• Dangerous Minds shares photos of women using boxy early 1980s office computers.
  • The Dragon’s Gaze links to one paper suggesting most super-Earths are mini-Neptunes and to another noting the odd disk of L1455 IRS1.
  • The Dragon’s Tales looks at the huge problem of corporate debt in China.
  • Joe. My. God. notes a new Indonesian ban on “effeminate” men from television.
  • Language Hat notes German/Polish ethnolinguistic tensions in late medieval Poland.
  • The Map Room Blog shares a link to posters of the New York subway.
  • The Planetary Society Blog introduces readers to the new Lightsail 2 cubesat.
  • The Power and the Money’s Noel Maurer looks at the terrible housing shortage in the coastal United States, especially the most desirable areas of said.
  • Torontoist notes York University’s construction of new dorms.
  • Window on Eurasia notes that the continuation of Western sanctions against Russia depends on Ukraine’s continued reforms.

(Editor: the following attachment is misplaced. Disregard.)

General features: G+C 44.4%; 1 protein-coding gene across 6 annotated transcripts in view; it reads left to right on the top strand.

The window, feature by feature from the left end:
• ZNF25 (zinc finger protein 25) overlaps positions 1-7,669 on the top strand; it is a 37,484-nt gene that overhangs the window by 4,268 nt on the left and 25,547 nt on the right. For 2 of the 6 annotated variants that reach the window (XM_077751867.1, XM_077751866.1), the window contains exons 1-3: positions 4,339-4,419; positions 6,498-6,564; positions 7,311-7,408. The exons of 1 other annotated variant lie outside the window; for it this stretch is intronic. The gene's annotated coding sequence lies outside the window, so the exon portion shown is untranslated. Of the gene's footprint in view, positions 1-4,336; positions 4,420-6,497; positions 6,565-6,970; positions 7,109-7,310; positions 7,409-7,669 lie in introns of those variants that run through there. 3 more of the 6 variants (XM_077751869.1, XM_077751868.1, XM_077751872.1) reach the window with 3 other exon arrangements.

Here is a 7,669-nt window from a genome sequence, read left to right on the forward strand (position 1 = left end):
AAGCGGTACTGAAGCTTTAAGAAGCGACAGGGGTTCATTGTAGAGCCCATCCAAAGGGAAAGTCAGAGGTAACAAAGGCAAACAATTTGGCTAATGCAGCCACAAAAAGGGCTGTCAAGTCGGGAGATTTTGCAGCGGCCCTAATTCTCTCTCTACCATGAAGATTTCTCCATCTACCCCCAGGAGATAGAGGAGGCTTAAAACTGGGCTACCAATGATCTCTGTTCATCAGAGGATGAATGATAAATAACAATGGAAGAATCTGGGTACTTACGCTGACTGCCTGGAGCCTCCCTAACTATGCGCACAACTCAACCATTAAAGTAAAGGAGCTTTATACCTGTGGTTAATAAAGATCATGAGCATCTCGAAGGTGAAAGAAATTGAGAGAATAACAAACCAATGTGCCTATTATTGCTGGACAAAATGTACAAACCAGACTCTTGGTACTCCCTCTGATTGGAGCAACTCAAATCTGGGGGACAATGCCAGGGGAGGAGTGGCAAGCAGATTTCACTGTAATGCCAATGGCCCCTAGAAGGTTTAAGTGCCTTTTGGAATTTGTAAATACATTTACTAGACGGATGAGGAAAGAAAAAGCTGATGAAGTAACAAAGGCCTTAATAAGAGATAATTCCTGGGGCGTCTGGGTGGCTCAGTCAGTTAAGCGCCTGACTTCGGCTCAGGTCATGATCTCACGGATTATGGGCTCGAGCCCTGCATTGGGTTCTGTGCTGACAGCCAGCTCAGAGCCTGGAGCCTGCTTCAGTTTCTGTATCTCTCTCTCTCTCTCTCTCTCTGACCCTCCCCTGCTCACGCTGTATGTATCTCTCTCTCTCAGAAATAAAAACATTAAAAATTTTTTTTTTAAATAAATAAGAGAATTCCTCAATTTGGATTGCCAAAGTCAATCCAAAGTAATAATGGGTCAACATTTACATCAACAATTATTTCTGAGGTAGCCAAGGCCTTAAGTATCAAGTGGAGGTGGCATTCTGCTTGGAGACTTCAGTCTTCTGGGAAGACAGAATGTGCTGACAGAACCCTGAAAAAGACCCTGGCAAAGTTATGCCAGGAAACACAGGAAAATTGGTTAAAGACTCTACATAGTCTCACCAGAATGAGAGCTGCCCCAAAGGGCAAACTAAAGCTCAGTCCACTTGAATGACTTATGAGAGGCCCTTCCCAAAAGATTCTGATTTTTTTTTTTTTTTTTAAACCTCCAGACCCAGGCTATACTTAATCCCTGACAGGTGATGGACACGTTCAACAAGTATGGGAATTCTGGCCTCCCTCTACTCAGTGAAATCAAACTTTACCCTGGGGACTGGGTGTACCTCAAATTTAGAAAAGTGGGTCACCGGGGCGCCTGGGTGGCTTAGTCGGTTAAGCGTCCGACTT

• Arnold Zwicky takes issue with WordPress’ categorization system, from a linguistic perspective.

[BLOG] Some Sunday links

  • Dangerous Minds notes a Brazilian artist who has gotten some controversy over turning religious figurines into superheroes.
  • The Dragon’s Tales notes that in the last five years, Japan’s population has shrunk by one million.
  • Joe. My. God. notes an Indonesian parliamentarian who has called for homosexuals to be put to death.
  • Language Hat looks at the multilingualism of medieval Europe.
  • Language Log notes tablets which have problems displaying Chinese documents.
  • Lawyers, Guns and Money notes Donald Trump as a con artist.
  • The Map Room Blog considers if transit maps are too complicated for users.
  • Marginal Revolution notes declining labour force participation among middle-aged maps.
  • pollotenchegg looks at demographic changes in 2015 over Ukraine.
  • The Power and the Money’s Noel Maurer wonders if Trump would wreck the relationship with Mexico and looks at the relatively moderate nature of his claims on his website, suggesting mockery is the best response to Trump.
  • Window on Eurasia notes Ukrainian claims that Russia is creating military units staffed by Ukrainian citizens, and notes reports on an ethnic clash between members of a military unit in Chechnya.
  • The Financial Times‘ The World notes the awkward position of Serbs and Albanians in Kosovo, the first wanting to join Serbia and the second wanting access to the European Union.